Raymond Chandler’s Philip Marlowe has been played by some of Hollywood’s biggest stars. To many, Humphrey Bogart remains the definitive Marlowe, based on his performance in Howard Hawks’ The Big Sleep, but film noir afficianados will often cite Murder My Sweet’s Dick Powell, or later iterations, like Robert Mitchum in Farewell My Lovely or Elliot Gould in The Long Goodbye as the best. Indeed, Liam Neeson is stepping into some mighty big shoes with his new movie, Marlowe, but if anyone can go toe-to-toe with Mitchum or Bogart, it’s Neeson, right?

To help bring Marlowe to the big screen, Neeson recruited one of his most frequent directors, Neil Jordan. The two famously worked together on Michael Collins, as well as the earlier High Spirits and the more recent (underrated) Breakfast on Pluto, and are set to reteam again on a new prison break thriller filming this year. I recently had the chance to sit down with Jordan, who explains what made him take on the legendary noir hero.

As it turns out, Marlowe was unique for Jordan, as he typically writes or develops his movies himself. Here he was more of a hired hand. “I didn’t develop the script myself. It was written based on a novel by a friend of mine called John Banville, and it was brought to me (by Liam). and I said, okay, I’d love to see you play this, play this role.”

However, Jordan noted that to many, Neeson, who’s seventy, might seem too old to play Marlowe, saying, “I mean, what age was Marlow? 46 perhaps?” To that I noted that Neeson doesn’t look much different at seventy than Bogart did at 45 when he made The Big Sleep, and looks younger than Mitchum was when he made Farewell My Lovely (the hard-living Mitchum was fifty-nine). According to Jordan, Neeson himself was inspired by Mitchum, to the point that elements of his portrayal almost made their way into his performance.

“When Liam started, when he came on and was wearing those costumes, he says, he said to me, look, I’m thinking of doing the Mitchum walk (with this big stride) And I said, no, no, no, no, no. You’re Liam Neeson. You’re not playing Robert Mitchum. You’re not playing, Humphrey Bogart. You’re not playing Dick Powell. You are Liam Neeson playing Marlowe.”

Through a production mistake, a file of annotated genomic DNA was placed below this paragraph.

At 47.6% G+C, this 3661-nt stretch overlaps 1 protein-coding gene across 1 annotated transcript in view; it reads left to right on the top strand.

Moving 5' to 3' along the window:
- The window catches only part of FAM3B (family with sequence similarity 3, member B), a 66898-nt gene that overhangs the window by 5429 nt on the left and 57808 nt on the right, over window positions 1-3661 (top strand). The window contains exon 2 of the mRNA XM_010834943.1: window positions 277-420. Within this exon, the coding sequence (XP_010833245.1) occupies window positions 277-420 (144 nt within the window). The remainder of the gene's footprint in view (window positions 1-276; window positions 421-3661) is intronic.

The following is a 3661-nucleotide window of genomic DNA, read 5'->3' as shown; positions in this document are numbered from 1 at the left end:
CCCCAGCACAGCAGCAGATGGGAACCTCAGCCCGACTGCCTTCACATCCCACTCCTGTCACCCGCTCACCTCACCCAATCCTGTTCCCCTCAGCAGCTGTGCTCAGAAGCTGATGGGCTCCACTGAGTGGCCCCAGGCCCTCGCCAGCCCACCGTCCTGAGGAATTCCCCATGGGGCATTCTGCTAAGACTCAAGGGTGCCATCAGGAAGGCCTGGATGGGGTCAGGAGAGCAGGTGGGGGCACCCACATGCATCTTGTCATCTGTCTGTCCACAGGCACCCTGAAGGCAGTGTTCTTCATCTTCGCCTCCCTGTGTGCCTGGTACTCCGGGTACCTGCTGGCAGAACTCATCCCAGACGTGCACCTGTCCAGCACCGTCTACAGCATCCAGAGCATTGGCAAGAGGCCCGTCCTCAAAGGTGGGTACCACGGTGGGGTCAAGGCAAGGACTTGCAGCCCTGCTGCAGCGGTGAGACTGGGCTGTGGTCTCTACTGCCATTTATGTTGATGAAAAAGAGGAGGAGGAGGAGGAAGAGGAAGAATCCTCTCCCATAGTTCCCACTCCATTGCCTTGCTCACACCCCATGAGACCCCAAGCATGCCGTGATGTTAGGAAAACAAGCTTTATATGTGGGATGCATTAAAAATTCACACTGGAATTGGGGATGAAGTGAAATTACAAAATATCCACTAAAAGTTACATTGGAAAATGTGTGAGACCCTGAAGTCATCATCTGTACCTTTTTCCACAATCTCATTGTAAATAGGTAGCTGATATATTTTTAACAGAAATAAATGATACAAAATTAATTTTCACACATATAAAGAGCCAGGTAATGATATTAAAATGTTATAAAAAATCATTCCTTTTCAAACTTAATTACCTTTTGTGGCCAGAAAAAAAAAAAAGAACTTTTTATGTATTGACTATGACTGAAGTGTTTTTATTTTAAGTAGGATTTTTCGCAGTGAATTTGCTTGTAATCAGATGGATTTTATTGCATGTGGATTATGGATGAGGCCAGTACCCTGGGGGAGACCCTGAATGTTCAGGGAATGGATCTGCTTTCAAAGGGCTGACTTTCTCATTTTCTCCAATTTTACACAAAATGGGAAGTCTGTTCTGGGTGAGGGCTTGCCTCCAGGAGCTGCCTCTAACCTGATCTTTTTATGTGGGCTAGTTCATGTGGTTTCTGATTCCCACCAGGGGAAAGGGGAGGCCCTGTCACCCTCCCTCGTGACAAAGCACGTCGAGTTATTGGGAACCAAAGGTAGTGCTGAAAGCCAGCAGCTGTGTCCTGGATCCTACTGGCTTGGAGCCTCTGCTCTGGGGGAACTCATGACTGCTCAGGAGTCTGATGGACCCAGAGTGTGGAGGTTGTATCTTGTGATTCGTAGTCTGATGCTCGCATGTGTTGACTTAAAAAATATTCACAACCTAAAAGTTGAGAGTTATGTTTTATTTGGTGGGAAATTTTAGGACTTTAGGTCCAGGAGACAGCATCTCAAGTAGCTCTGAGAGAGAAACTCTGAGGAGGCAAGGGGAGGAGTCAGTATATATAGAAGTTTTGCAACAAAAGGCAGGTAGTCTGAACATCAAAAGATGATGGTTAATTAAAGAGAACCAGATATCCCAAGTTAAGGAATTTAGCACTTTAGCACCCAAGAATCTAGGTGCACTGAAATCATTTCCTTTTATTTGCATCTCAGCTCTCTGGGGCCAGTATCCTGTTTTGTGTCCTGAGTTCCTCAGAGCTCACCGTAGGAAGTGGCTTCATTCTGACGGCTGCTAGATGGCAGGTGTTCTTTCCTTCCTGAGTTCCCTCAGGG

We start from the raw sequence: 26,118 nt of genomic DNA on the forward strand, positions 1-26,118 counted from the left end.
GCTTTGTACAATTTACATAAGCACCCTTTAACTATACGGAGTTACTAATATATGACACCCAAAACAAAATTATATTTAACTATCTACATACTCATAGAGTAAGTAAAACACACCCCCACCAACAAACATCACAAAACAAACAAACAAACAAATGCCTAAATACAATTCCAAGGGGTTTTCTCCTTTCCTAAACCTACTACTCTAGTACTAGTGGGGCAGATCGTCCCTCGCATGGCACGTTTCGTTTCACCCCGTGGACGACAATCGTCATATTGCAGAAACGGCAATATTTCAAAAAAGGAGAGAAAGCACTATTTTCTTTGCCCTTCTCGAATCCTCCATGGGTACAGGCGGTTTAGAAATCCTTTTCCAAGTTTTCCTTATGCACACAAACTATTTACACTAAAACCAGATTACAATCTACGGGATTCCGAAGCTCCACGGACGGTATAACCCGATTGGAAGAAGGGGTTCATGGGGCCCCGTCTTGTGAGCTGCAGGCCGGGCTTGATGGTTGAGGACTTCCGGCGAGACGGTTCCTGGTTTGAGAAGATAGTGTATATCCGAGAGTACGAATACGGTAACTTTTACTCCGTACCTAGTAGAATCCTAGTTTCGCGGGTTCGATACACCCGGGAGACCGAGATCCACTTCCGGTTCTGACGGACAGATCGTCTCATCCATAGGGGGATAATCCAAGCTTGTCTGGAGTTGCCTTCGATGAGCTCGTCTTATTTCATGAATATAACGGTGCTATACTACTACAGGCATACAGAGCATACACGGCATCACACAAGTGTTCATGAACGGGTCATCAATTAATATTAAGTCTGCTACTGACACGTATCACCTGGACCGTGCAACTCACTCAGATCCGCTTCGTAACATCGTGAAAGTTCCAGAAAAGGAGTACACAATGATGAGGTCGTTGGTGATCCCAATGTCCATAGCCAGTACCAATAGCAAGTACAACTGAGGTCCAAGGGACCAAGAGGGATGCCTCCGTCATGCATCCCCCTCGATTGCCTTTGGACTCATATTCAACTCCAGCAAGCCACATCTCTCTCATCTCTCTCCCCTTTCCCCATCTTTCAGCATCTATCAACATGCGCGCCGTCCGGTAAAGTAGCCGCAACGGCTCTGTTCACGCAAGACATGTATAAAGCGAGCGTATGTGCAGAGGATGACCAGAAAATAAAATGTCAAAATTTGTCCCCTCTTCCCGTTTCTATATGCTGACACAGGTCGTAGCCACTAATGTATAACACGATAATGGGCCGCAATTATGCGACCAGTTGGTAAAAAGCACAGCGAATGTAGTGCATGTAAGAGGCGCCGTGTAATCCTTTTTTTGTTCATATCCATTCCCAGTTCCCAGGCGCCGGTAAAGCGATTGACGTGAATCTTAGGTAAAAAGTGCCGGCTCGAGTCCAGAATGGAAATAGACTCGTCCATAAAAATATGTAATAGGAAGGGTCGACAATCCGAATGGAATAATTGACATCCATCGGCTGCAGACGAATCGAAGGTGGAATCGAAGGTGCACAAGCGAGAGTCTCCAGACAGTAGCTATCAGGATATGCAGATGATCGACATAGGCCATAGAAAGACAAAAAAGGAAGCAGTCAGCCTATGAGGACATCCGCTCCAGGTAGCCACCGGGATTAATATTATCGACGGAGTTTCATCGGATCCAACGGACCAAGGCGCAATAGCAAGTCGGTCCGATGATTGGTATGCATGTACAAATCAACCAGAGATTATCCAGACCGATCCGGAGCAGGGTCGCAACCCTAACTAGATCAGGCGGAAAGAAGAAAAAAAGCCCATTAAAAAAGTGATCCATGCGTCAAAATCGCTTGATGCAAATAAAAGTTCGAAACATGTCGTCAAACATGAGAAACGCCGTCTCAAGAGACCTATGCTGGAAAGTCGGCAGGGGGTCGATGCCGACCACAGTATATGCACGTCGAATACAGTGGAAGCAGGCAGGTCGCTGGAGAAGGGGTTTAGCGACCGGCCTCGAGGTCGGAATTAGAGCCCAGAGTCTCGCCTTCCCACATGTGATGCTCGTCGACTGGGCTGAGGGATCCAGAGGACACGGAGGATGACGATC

Despite featuring Raymond Chandler’s classic hero, Philip Marlowe, the film isn’t based on any of the author’s stories. As previously mentioned by Jordan, it’s an adaptation of a novel by John Banville, The Black-Eyed Blonde. “In a way, the fact that it wasn’t a book by Chandler gave me a lot of freedom. So it wasn’t a remake of Murder My Sweet or Farewell My Lovely which is the same book actually, isn’t it? And it wasn’t a remake of The Long Goodbye. So there was a freedom to that, to me, it was a gift.”

The book was adapted for the screen by The Departed’s William Monahan, which was unusual for Jordan, as typically he’s a writer-director rather than simply a director. “Bill had written these wonderful dialogues, you know I’m a writer director. I very rarely work with other people or on other people’s work, you know? And I thought, oh God, this is a bit scary now I’m just a director, doing this stuff. And there were these enormous dialogue scenes. So I had to fill them with movement and I had to kind of work with the camera, kind of gliding around these conversations. Every film demands its own language.”

Notably, Jordan cast Danny Huston as one of the villains. His father, the legendary John Huston, directed one of the greatest private eye movies of all time, The Maltese Falcon, and played a noir villain himself in Chinatown. “I could hear his father speaking sometimes. It was actually kind of unsettling. And Danny knows and loves his father’s work. Danny knows how to carry him on his shoulder and carry that voice as well…so it was cool.”

To note, the film takes place in Los Angeles of 1939, but was shot in Dublin and Barcelona. The film is beautifully shot by DP Xavi Giménez in a way that’s unique for a period noir movie. “I didn’t want gunfire coming out of a dark alleyway where you don’t know what the hell is going on. I said, look, this is a hot, hot place and we’re going to shoot it like it’s been shot in a hot place. We’re going to use blazing kind of color, you know? I mean, there will be shadows of course, you know, and there are some every time we go into an in interior, you know. There are, blinds on the windows and all those kind of things. But I really just wanted to shoot a Noirish movie in blazing color. It was simple as that, really, you know?”

Marlowe is out in theaters now. Read our review here!

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